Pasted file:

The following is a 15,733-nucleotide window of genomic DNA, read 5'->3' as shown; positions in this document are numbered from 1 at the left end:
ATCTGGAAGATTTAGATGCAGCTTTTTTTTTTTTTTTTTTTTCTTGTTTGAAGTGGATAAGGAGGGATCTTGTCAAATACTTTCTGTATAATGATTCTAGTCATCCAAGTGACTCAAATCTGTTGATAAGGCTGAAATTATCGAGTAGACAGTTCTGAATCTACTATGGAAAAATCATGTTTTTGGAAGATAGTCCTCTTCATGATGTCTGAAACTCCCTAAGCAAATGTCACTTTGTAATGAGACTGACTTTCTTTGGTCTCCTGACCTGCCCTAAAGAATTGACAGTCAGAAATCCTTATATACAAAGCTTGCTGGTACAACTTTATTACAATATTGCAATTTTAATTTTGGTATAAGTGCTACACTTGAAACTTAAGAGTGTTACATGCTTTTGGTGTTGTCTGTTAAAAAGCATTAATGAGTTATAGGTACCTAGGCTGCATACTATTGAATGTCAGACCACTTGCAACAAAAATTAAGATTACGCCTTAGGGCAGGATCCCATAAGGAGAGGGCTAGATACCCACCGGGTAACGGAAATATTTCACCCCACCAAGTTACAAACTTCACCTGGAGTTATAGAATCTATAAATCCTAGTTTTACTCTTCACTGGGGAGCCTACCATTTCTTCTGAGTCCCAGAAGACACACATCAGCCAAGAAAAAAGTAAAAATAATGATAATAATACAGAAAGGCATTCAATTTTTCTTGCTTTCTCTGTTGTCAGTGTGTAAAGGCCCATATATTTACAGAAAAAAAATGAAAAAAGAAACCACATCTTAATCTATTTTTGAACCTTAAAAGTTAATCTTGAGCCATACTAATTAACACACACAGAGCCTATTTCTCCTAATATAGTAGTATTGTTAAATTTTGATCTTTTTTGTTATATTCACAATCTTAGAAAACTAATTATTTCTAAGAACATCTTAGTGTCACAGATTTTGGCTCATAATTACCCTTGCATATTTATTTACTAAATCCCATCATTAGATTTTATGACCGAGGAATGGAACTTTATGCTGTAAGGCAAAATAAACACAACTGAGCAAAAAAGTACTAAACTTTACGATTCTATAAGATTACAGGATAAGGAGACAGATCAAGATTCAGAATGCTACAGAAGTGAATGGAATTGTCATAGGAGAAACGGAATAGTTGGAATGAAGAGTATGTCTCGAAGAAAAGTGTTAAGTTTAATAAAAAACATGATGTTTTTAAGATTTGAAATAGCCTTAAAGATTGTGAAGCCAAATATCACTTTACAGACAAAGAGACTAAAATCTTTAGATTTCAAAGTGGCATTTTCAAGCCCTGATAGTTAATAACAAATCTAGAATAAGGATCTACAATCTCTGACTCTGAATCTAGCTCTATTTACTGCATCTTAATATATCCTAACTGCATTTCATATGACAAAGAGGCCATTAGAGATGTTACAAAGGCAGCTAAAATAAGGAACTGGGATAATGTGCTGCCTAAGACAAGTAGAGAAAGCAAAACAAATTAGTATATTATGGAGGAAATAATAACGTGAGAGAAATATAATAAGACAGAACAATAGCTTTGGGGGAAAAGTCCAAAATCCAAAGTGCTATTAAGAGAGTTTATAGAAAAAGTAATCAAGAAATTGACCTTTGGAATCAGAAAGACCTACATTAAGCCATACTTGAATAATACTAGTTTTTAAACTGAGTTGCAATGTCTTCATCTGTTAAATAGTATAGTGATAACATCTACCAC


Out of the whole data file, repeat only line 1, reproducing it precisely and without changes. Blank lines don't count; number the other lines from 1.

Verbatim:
The following is a 15,733-nucleotide window of genomic DNA, read 5'->3' as shown; positions in this document are numbered from 1 at the left end: